Crystal Pratt is an employee of Calvert Education Services. She has been involved in education for 20 years. Crystal is a certified teacher, a writer, and a lover of all things that sparkle.


SRSD – Writing Success

Filed under: Daily News,Educational Adventures — Tags: , — dailynews @ 4:00 am




A Writing Success Story You Won’t Soon Forget

As a teacher and/or parent, we care about our children more than we do ourselves. That’s just natural. We also care that they do better- that they have better opportunities- than we did. This article is about such opportunities and how it will shape your child’s future, as well as, their child’s future. Let me frame things for you:

I am a dad. I am not a teacher. I am autodidactic, which means I teach myself. And I know what I see: a country becoming more sophisticated while its children are falling further behind. That is why I don’t rely on public education as my sole source for my children’s learning. I’m very involved with my kids that way and I’m always looking for an edge.

Two years ago I stumbled upon a writing instructional method that changed my kids lives forever. And although my success story is worth telling, I want you to experience how powerful this writing strategy is from someone less fortunate than my children. Let’s call him Danny.

Danny was a middle school student struggling with reading and writing and had a significant learning disability. He was one of the lowest tested ELA students in his building. Suffice to say, Danny did not enjoy going to school. One day an assignment was presented to all the students, including his special needs class: Write an essay on ‘Why Every Vote Matters’. All entries would be submitted to the county essay competition.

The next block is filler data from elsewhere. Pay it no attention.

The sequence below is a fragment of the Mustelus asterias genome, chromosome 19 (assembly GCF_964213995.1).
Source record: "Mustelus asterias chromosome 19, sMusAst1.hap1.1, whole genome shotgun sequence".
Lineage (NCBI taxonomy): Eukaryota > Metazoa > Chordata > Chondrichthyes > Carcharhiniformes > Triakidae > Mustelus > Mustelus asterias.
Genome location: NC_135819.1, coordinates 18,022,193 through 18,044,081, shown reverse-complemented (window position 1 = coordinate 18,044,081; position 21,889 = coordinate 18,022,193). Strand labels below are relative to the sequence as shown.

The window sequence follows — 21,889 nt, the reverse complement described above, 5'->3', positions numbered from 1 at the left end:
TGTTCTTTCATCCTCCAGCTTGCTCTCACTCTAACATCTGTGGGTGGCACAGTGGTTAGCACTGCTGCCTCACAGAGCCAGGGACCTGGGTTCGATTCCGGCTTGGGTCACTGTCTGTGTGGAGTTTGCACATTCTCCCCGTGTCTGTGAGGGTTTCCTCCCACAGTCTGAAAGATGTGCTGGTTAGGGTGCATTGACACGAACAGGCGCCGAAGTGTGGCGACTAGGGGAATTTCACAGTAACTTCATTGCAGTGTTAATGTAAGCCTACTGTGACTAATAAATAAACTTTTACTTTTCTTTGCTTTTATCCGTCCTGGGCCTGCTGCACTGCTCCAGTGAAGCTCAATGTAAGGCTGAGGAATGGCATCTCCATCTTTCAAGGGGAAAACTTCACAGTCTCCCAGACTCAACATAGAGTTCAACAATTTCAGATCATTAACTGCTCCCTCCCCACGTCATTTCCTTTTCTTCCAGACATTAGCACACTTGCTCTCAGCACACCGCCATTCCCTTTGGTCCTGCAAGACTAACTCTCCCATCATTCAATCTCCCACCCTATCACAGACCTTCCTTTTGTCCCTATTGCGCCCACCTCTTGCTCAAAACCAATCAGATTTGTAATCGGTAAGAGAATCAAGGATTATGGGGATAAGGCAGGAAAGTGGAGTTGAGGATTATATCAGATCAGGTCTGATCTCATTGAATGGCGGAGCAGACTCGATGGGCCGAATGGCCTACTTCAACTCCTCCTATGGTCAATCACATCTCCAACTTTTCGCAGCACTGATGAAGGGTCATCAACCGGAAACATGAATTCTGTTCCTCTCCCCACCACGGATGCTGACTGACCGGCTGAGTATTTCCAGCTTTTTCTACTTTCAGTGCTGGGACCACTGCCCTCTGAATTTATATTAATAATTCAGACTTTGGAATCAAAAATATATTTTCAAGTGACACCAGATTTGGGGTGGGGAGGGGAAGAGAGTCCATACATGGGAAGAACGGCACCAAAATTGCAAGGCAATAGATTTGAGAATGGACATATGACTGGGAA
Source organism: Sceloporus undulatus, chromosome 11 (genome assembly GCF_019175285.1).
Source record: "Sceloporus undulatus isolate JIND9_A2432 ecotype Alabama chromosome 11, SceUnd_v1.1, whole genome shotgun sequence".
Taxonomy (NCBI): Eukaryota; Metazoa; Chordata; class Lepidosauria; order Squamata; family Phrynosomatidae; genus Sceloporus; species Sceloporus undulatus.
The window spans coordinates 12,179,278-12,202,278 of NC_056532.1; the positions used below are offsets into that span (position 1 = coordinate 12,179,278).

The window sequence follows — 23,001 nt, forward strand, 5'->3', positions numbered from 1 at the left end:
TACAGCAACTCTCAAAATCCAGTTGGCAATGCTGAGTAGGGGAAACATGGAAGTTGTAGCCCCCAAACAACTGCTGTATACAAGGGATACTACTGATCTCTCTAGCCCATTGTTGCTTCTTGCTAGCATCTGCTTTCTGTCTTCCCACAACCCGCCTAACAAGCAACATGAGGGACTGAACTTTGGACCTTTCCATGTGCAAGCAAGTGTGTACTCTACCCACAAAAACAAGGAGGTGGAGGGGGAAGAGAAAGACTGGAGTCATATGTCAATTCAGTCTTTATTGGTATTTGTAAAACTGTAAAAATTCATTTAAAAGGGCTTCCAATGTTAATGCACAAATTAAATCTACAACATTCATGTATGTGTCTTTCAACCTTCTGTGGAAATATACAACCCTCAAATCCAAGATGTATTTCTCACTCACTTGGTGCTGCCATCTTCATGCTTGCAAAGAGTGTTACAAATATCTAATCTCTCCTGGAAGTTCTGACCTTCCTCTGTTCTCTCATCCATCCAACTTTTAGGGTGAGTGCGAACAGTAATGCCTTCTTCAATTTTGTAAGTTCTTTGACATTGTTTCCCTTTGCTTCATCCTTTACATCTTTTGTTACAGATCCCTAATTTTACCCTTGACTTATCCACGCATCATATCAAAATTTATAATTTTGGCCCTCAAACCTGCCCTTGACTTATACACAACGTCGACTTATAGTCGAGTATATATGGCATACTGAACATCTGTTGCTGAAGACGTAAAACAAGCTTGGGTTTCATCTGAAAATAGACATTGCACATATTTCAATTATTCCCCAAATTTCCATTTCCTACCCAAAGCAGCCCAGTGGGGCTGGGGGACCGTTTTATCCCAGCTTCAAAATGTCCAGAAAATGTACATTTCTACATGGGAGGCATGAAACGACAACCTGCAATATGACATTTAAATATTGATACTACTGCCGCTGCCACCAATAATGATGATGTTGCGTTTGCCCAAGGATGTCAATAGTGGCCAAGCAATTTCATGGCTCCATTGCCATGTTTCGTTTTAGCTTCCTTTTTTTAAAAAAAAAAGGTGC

And while the students in Danny’s class were diligent in their efforts, it was clear that, because of this particular population, none of those students had a chance of placing in the contest. Well, I couldn’t have been wronger (sic) and I will be forever re-assessing my judgment of others because, to my surprise, Danny, one of the lowest achieving students in his school, won his 7th grade category for opinion writing essays.

It was a beautiful Saturday morning when awards would be given. All the winners went to the county courthouse that day and, while most came with a parent or two, Danny came in tow with his parents, grandparents, aunts and uncles, all dressed to the nines because it was the first academic achievement anyone had ever earned in his family.

Danny, proud as a peacock, went up in front of the district attorney, received his award and cried just as hard as his adoring family. Moreover, that day, Danny changed his tune about school and it forever changed his life.

His teacher would like to take credit for Danny’s transformation but, she admits, it was not her. It was a writing process that finally clicked for him: Self-Regulated Strategy Development (SRSD). SRSD gave Danny the confidence he needed to succeed academically because of his new-found ability to write. To this day his teacher will profess how life-altering the award was for Danny and for her.

No, I don’t know how you, the teacher, handles the stress of today’s education. But I do know that there are ways to empower our children to succeed on their own. And SRSD is one of the most powerful tools. Just ask Danny and his teacher.



Marketing video pioneer Randy Barth  ( has been a video marketing documentarian since the days of VHS. Credits for Randy (@honceoui) include “Fighting to Rise Above,” the story of Olympic medalist Kayla Harrison; producing two feature-length movies; board member of, which provides sports therapy for at-risk youth; and serving as VP of Pixability, a Cambridge-based video marketing service, which Randy helped grow from tiny startup to hot YouTube property on the national stage. Today Randy focusses his energy within the literacy landscape through his company, LiteracyOnDemand with and Writing Whatever as his online course entrees.